For a good scriptural analysis of this subject, see the Arthur Bull’s articles in the Bible Magazine (see www.biblemagazine.com and ask for back-issues).

Bible teaching on the Root of Temptation and Sin

Consider the following passages on the the root of temptation and sin:

  • Genesis 8:21: “The imagination of man’s heart is evil from his youth”
  • Jeremiah 17:9: “The heart is deceitful above all things, and desperately wicked: who can know it?”
  • Mark 7:21-23: “For from within, out of the heart of men, proceed evil thoughts, adulteries, fornications, murders, thefts, covetousness, wickedness, deceit, lasciviousness, an evil eye, blasphemy, pride, foolishness: all these evil things come from within, and defile the man.”
  • James 1:13-15: “Let no man say when he is tempted, I am tempted of God: for God cannot be tempted with evil, neither tempteth he any man: But every man is tempted, when he is drawn away of his own lust, and enticed. Then when lust hath conceived, it bringeth forth sin: and sin, when it is finished, bringeth forth death.”

Read Romans 7:15-25. This section describes the struggle that occurs when we decide to be servants of Christ and not servants of sin. If we don’t know our adversary, how can we defend against it? Paul knew his adversary (v18): “For I know that in me (that is, in my flesh,) dwelleth no good thing”. In Romans 8 we learn that the scriptures help us to develop Godly thinking that can overcome fleshly thinking.

Jesus’ Mission: To Destroy “Sin’s Flesh”

The effects of sin and death can be overcome through the Lord Jesus Christ. His mission in this respect is summarized in Hebrews 2:14, John 1:29, 1 John 3:8, Romans 8:3: To “destroy that having the power of death, which is the devil;” or sin’s flesh; in other words, to “take away the sin of the world” and to “destroy the works of the devil” i.e. sin. He did this by being obedient to the will of his father, living a sinless life, even though he bore the same nature as those he came to save... sin’s flesh with all of its impulses and temptations. In this he demonstrated the righteousness of his father.

Taking Responsibility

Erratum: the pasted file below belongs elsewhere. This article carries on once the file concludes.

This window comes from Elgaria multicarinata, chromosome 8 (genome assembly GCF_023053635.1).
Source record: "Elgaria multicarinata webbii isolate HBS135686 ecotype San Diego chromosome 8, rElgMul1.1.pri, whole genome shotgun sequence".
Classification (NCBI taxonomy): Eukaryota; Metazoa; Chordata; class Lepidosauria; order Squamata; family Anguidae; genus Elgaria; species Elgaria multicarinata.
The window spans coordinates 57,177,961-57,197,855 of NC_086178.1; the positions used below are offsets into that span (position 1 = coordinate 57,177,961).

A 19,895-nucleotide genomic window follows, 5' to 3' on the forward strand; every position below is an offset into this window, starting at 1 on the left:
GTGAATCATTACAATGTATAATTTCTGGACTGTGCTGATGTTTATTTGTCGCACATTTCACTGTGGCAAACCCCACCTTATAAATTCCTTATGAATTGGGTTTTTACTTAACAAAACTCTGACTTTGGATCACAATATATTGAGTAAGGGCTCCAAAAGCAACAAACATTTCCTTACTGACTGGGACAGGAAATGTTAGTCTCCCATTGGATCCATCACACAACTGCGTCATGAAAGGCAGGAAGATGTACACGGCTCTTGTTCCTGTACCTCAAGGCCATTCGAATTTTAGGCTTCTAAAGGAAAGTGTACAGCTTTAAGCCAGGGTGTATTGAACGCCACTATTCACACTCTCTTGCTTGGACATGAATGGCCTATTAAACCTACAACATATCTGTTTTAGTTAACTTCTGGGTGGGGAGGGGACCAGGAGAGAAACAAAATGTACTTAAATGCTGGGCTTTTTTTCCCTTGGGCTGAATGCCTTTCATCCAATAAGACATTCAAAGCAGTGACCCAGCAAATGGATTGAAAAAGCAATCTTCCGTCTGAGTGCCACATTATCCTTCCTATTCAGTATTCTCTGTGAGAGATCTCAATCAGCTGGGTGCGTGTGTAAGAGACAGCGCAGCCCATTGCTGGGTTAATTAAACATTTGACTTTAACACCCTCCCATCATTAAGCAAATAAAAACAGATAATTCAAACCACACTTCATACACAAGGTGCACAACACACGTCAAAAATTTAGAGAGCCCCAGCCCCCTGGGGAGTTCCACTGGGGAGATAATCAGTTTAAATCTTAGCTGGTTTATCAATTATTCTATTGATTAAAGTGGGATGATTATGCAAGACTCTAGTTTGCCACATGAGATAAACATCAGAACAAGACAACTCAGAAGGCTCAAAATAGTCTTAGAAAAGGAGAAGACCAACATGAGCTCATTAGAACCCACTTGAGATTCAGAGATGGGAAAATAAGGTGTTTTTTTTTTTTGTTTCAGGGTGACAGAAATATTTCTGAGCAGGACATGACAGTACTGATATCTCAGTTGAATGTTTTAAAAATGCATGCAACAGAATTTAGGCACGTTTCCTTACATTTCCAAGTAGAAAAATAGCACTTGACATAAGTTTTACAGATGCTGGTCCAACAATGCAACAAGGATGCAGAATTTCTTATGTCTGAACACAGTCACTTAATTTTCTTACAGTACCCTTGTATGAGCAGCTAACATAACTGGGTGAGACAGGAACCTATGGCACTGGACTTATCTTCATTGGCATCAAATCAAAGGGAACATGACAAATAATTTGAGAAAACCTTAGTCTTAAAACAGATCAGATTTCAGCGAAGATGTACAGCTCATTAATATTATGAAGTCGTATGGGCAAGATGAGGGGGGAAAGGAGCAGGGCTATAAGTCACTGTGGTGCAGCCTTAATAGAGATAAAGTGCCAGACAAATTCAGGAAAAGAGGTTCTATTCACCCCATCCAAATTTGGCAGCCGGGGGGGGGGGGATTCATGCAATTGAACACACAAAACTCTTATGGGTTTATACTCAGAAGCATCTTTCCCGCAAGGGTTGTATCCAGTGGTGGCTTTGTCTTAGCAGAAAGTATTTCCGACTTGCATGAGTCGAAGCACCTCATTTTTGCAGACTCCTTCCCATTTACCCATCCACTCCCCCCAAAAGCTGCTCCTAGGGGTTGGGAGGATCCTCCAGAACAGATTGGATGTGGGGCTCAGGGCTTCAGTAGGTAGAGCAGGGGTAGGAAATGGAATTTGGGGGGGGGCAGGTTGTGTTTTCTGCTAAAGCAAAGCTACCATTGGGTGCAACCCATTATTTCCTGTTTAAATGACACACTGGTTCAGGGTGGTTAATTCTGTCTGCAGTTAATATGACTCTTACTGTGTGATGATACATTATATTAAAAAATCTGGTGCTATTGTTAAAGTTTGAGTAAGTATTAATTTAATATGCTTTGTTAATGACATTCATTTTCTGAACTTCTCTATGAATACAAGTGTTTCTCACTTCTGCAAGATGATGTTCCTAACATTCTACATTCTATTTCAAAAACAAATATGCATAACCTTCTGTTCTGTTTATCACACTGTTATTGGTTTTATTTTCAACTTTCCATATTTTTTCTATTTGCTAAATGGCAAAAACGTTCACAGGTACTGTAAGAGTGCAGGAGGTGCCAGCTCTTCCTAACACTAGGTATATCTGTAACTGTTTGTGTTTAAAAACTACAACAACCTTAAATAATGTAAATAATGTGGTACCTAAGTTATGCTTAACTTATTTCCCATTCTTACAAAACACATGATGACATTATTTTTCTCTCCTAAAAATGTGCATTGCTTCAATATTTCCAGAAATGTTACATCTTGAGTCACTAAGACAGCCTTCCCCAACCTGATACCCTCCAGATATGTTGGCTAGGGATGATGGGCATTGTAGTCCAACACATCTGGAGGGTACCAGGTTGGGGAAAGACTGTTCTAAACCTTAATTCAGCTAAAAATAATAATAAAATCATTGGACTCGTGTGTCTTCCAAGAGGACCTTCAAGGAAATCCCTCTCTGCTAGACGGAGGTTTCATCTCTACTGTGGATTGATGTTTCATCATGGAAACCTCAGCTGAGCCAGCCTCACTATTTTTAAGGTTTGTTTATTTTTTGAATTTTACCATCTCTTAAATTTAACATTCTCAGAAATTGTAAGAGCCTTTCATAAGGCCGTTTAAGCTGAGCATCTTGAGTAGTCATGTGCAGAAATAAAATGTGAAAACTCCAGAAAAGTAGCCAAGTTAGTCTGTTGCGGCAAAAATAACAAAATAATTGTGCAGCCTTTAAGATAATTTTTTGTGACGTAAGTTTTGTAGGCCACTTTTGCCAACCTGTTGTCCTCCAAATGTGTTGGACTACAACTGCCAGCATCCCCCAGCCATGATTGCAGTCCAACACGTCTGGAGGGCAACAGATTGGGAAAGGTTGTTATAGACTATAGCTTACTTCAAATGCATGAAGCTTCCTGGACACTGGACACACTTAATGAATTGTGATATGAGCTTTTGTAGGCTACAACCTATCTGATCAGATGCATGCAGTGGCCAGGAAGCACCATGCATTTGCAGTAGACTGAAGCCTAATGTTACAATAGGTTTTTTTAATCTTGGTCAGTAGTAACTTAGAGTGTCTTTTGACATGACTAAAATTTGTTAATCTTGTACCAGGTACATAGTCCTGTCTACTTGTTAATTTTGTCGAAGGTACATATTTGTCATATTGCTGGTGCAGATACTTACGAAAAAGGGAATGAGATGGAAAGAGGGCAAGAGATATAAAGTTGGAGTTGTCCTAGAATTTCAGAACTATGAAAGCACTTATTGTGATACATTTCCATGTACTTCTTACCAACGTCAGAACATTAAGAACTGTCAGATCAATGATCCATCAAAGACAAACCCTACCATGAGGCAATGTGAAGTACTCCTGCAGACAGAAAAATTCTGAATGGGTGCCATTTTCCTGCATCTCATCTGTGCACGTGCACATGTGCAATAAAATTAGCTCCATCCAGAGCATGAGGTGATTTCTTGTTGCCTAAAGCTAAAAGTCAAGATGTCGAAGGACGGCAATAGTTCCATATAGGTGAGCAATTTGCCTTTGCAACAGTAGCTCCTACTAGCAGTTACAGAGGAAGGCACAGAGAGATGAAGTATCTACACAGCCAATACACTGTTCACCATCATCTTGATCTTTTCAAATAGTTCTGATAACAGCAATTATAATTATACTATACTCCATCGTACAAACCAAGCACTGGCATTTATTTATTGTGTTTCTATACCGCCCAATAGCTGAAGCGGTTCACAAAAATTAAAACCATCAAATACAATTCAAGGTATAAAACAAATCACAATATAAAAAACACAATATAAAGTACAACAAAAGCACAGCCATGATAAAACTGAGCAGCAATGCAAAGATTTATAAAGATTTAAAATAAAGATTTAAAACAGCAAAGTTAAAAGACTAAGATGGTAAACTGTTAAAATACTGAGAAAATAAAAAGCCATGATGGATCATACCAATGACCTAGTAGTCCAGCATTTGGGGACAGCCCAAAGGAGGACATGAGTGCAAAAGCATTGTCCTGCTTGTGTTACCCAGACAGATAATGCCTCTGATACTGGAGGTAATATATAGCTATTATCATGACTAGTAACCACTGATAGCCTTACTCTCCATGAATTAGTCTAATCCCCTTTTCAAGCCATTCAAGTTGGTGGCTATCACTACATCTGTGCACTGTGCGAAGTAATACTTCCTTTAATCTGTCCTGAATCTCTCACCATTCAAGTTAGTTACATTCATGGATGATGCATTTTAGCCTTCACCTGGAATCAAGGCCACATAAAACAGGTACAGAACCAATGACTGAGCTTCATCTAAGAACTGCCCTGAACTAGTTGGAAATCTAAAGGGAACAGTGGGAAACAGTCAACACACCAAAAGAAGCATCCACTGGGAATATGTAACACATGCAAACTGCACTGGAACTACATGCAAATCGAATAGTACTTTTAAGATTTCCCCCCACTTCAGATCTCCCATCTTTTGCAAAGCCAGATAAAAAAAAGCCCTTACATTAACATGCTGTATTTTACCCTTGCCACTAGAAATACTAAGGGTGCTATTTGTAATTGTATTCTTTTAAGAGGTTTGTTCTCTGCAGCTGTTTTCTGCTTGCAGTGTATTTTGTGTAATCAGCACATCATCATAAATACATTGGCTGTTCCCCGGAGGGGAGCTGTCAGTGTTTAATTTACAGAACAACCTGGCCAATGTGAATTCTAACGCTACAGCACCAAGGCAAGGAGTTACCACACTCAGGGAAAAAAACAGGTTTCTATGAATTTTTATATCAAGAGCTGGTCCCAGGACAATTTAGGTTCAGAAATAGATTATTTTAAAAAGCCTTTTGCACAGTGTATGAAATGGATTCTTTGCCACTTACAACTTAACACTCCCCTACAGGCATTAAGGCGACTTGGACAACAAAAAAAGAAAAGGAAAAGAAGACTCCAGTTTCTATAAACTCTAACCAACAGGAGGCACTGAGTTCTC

The “church” teachings on “Satan” are alluring to the flesh: they seem to provide cover over our sins and hint that God will overlook them because we were overpowered by an external entity that controlled our actions while we were helpless spectators... and thus not responsible really for our sins. The “secular” perspective is little better, instead placing the culpability upon either our environmental upbringing or on some genetic switch that completely predetermined our behavior.

All such reasoning is not scriptural and is nothing more than a man-made cover of leaves over our sins, as we, like Adam and Eve attempt to deflect the blame on others for our own actions.

Scriptures teach us that only God can provide an adequate covering for sin, which he did through the Lord Jesus Christ.  They also teach us to take responsibility for our sins, to confess them, pray for forgiveness, and to repent of them. Above all, they teach us to recognize God’s righteousness and our position before Him.

Consider, for example the prayer of David after his sin with Bathsheba (Psalm 51), in which he takes responsibility for his sin, acknowledges his sin, and his position before God, begs for forgiveness, and sets his thoughts and heart on a righteous future. We would do well to follow his example for our own sins.

Our concluding thought is some encouragement from James to resist the impulses of sin’s flesh, that the better habit we make of resistance (with a correct understanding), the easier that resistance becomes: James 4:7: “Submit yourselves therefore to God. Resist the devil, and he will flee from you.”